I am writing in response to Jo-Anne Bell’s “Re: “Ceasing to Think” and the ensuing backlash.” I was pleased to see a Geologist weighing in on the climate. For me, that was the only pleasing aspect of this opinion piece, whose goal was to debunk every possible claim of contemporary climate science.
I say “opinion piece” because, although the author clearly has much expertise in geological science, and could theoretically publish an informative piece of journalism, she failed to support any of her claims with any references or sources at all.
There is no doubt that climate science has been a sticking point these last decades, and that makes perfect sense. Accepting that humans have played the lead role in dramatically changing our only habitat is a hard pill to swallow. Dr. Bell listed a great number of postulated catastrophes caused by climate change – she claims ice is not disappearing, extreme weather events are not increasing, the ocean is not acidifying, species are not disappearing at alarming rates. She states this is “inconvenient but true.” I am astonished by this assertion. On the contrary, it would be incredibly convenient if these realities were in fact fabrications of erroneous science, as she believes. I truly wish it were so, and if climate change skeptics prove to be right, I will be the first to hug them. It is not, however, convenient that Arctic sea ice is receding at a rate faster than natural variability can account for: “This ice loss appears to be unmatched over at least the last few thousand years and unexplainable by any of the known natural variabilities” (Polyak et al., 2009). It is not convenient that we have already pushed plant and animal species to the brink through our wholesale destruction of biodiversity, and now they are left with limited capacity to adapt to this acceleration in planetary warming (Diaz, Settele, Brondizio et al., 2019).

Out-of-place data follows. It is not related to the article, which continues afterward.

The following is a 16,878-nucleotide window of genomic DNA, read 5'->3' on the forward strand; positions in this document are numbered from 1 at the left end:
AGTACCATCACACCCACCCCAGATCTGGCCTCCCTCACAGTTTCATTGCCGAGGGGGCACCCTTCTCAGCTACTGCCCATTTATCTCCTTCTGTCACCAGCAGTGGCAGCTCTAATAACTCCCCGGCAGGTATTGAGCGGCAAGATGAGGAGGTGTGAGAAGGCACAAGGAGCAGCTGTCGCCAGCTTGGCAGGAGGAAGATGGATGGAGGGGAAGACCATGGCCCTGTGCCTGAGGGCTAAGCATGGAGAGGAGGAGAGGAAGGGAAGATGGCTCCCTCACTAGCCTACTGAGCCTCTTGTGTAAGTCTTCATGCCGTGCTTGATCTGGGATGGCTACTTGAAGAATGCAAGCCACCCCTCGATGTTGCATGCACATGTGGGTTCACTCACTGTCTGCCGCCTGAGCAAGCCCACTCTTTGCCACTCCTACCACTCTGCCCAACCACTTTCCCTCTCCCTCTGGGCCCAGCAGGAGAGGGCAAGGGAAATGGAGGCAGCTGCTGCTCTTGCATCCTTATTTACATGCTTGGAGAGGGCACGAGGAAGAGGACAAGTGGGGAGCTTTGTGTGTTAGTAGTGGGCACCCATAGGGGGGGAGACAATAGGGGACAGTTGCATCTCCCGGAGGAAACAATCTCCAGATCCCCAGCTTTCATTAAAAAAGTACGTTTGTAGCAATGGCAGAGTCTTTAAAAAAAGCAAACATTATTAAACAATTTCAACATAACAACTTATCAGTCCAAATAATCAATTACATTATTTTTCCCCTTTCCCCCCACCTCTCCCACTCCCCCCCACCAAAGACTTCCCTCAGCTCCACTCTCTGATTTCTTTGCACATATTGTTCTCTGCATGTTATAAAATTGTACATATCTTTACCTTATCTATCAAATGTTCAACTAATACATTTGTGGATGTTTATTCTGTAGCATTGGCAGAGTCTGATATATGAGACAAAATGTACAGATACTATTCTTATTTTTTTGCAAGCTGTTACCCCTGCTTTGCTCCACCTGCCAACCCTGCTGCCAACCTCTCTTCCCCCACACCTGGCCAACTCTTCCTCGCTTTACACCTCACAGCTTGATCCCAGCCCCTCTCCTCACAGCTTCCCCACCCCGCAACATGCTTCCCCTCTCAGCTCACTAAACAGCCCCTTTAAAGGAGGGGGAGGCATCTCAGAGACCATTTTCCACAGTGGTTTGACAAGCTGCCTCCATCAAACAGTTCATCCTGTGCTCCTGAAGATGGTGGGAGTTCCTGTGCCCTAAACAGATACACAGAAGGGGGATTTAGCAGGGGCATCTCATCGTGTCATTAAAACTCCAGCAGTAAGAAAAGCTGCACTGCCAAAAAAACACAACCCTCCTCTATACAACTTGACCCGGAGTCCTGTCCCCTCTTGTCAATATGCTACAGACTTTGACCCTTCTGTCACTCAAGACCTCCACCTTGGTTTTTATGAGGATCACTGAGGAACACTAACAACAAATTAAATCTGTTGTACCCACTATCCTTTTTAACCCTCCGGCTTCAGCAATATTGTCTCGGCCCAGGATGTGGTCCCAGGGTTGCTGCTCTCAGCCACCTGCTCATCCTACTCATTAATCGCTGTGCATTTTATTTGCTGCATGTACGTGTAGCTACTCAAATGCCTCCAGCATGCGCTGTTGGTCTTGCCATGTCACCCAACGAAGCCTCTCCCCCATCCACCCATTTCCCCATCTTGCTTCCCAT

Dr. Bell also points out that climate change has become the domain of politics, and to some extent, I agree with her. But climate change isn’t getting political because it’s profitable or sexy. Leaders around the globe are taking action on climate because their citizens are demanding it of them. Although the process is painfully slow, they are realizing that transformative policy is part of the solution – rather than just expecting that our neoliberal status quo can safely carry us forward forever. While the global poor (including our own northern indigenous communities) are already suffering the effects of climate change to the tune of displacement, conflict, natural disasters, contaminated food and water, and disease, wealthy countries continue to consume at unsustainable rates. Suggestions to buy less, compost and reuse, while essential components of a more sustainable future, are not going to fix a problem of this proportion. The issue is political because it must be political in order to be prioritized.
If there is one point upon which I agree with Dr. Bell it is that we ought to stay away from name-calling and mud-slinging. This is a critically important issue which deserves the coverage it is getting in our local paper, and the conversation should be respectful. BUT – there will continue to be frustration, perseverance and passion communicated by those of us who want to see this community and this country effect profound change in the way we interact with our habitat.
Dr. Sarah Tuck, Kemptville